Nothing daunted, in January 2010 as Obama’s efforts to bring the parties to the negotiating table were inching their painful way forward, Sarkozy repeated his offer. He declared that the resumption of Israeli-Palestinian discussions was a French priority, and that a Paris-located international conference would be a positive way to advance the peace process. Once again France’s attempt to elbow its way into the negotiations was quietly pushed aside.
This prescription of a Paris-based international conference seems to have become an idée fixe in French thinking. It reappeared in December 2014, when President François Hollande took the lead in drafting a Security Council resolution outlining proposals for an Israeli-Palestinian final-status deal. The formula incorporated a two-year timetable for completing negotiations and (one is tempted to remark “ça va sans dire”) an international peace conference to take place in Paris.
Laurent Fabius, France’s then foreign minister, played the same tune, with minor variations, when he visited the Middle East in June 2015 to sell the idea of a French-led initiative to reboot the peace process. Hollande followed this up with a meeting in Paris on June 3, 2016. Attended by 28 governments or organizations, it was intended to signal a sort of remobilization of the international community in support of peace between Israel and the Palestinians. Then finally, on January 15, 2017, France achieved its long-held ambition of hosting an international peace conference, and in Paris too.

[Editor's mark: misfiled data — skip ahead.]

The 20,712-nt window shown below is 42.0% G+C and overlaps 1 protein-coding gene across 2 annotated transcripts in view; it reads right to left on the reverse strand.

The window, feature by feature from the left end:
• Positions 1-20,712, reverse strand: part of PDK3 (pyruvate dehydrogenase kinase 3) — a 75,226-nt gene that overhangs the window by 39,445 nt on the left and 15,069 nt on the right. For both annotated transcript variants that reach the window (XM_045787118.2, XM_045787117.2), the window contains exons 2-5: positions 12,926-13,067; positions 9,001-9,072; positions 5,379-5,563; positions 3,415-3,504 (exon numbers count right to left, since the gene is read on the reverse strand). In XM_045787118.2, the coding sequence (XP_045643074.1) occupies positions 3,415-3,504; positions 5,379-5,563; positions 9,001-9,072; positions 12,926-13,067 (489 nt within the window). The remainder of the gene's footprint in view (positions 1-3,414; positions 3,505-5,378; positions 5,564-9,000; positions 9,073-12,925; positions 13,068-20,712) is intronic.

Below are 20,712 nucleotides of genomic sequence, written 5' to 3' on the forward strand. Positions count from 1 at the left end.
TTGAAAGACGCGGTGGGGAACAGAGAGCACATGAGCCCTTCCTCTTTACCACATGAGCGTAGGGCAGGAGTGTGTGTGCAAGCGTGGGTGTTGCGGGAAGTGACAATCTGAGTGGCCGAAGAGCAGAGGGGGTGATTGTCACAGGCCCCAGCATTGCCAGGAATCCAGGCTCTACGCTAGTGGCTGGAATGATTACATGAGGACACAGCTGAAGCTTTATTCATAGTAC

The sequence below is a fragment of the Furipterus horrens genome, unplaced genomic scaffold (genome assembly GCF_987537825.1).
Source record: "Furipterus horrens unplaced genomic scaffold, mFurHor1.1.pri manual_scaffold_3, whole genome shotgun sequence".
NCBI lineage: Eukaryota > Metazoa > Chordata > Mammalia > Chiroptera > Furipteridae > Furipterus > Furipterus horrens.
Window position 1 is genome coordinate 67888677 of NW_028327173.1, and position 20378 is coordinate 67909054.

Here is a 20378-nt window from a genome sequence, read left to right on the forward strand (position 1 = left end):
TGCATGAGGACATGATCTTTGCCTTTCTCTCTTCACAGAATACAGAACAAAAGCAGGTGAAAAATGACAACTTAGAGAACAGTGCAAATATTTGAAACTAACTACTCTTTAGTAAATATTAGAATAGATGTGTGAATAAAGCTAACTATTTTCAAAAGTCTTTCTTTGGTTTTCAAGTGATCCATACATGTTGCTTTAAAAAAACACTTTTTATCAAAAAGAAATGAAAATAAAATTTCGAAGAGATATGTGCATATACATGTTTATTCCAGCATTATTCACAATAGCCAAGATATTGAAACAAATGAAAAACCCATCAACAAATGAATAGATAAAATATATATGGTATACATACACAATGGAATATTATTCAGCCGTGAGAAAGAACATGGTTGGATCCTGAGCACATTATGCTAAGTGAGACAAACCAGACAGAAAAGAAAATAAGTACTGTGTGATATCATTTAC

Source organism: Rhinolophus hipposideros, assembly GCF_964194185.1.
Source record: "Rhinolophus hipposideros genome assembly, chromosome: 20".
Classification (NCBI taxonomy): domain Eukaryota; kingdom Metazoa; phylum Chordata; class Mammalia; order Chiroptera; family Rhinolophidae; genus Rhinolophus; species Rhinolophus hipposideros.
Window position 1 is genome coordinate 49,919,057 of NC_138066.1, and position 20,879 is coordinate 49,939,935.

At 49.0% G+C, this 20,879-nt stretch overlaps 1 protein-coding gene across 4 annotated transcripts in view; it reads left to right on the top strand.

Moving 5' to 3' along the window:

It garnered a splendid turnout, including the US Secretary of State, John Kerry, even though he was within two weeks of relinquishing his post. The occasion was, however, rather like a performance of Hamlet without either the prince or his father’s ghost because, in accordance with a rather convoluted political plan, France had invited neither of the two principals to the occasion. The intention was to impose global pressure on Israel’s prime minister Benjamin Netanyahu, and the PA president Mahmoud Abbas, to re-enter negotiations on the basis of the recent UN resolution 2334 and the vitally important earlier resolution 242. Ignored or unrecognized was the glaring incompatibility between the two. While 242 envisages the creation of new “secure and recognized boundaries” in the West Bank and Jerusalem, 2334 hands the whole territory over to the Palestinians.
The main positive point emerging from the conference was that “interested participants” resolved to meet again before the end of 2017 to support both sides in advancing the two-state solution. It is not clear how many of the 70 attendees qualify as “interested participants”, but it is certain that neither the US nor the UK will be at that get-together, if it ever takes place. The US under President Trump will have no interest in further Israel-bashing, while the UK virtually snubbed the Paris event by sending not the Foreign Secretary, nor even a minister, but the head of the Middle East desk at the Foreign Office, and then not endorsing the final communiqué.